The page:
Little else says ‘New Year’s Eve’ than champagne. Rarely does a new year pass without a bit of bubbly here at the Firewater Lounge. So, if champagne is on your shopping list, keep these pointers in mind. First, if you are not going to drink it right away, buy it at room temperature. If you need to cool it quick, use the following method. Get a wine bucket (or any bucket), fill it with equal parts water and ice and your bottle of champagne. Salt the ice with regular table salt. Spin the bottle within the ice every four minutes. In 12 minutes you will have cold champagne.
|French 75, seen here with Spiced Blueberry Syrup|
To keep bubbles in your open bottle of champagne, forget the silver spoon in the neck. The only way to keep the bubbles is to keep the champagne cold, therefore put a stopper in the top and chuck it in the refrigerator. You have about 24 hours, so drink it.
Obviously, we rarely drink champagne straight here at the FWL, so here are a few tips to mix the stuff. Champagne is almost always used to top a mixed drink like the two recipes below. Never shake champagne in a shaker; you will lose all those great bubbles. Also the bubbles are released because of the textures (imperfections, residues, etc) in your glass. If you mix in a flute, you will concentrate your breaking bubbles on a small area at the top your drink, heightening the effervescent experience relative to using a cocktail glass or coupe. The ultimate in texture in champagne mixing is to add a sugar cube to the glass. If you do, remember to add champagne slowly or you will be licking flat champagne off your countertops.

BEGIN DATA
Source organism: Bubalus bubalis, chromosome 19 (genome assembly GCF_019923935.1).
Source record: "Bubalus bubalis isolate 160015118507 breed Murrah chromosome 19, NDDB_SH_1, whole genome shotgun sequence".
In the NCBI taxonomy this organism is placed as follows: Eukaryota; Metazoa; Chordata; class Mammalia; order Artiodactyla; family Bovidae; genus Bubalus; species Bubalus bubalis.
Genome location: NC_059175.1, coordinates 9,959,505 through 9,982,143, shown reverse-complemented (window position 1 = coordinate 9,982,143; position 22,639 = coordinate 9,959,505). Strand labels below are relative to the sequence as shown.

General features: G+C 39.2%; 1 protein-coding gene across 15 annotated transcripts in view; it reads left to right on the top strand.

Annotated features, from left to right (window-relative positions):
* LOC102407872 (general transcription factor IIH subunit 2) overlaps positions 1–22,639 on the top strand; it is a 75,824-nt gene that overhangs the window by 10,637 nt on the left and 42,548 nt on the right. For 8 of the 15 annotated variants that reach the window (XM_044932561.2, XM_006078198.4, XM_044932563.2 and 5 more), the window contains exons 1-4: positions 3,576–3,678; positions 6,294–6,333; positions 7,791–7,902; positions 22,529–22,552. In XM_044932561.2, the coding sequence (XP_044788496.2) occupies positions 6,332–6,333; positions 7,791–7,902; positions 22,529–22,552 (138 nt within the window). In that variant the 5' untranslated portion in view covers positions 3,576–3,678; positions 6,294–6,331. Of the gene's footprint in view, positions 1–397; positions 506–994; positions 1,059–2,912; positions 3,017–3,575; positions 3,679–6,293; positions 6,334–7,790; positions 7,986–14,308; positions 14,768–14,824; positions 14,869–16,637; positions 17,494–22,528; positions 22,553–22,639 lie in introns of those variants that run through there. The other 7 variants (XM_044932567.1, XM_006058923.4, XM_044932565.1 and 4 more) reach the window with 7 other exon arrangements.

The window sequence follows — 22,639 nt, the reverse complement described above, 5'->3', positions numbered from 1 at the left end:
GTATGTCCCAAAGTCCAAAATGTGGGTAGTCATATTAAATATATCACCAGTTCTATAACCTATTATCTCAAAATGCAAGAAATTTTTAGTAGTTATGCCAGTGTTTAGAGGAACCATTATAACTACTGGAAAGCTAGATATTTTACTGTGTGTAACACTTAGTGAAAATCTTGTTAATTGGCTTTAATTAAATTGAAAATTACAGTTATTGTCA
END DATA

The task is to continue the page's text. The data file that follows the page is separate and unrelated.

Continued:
As for our recipes, we’ll start with the inimitable, yet simple French 75. This combination of citrus, gin, sugar and champagne packs so much of a kick, it was named after the mainstay of early-twentieth-century French artillery, the 75mm M1897 field gun. This drink was invented at the New York Bar in Paris in 1915 and first recorded in the aforementioned Savoy Cocktail Book fifteen years later. Ignore the people that claim cognac belongs in this drink, because it doesn’t. The name and origin of the drink is French, not its ingredients.
2 ounces gin
1 ounce simple syrup
1 ounce lemon juice
Shake all except the champagne. Strain into a flute or Collins glass. Cap with champagne. For a surprising spicy kick, use some of the blueberry spice syrup instead of the simple syrup. Tasty!
…And an original from the Firewater Lounge
Santa's Jamaican Vacation
1 ounce Jamaican rum (we used Appleton)
2 ounces cranberry juice
1 tablespoon turbinado syrup (you can use simple syrup if you like)
2 dashes Peychaud's bitters
Prepare like the French 75 above. Cap with champagne and the bitters.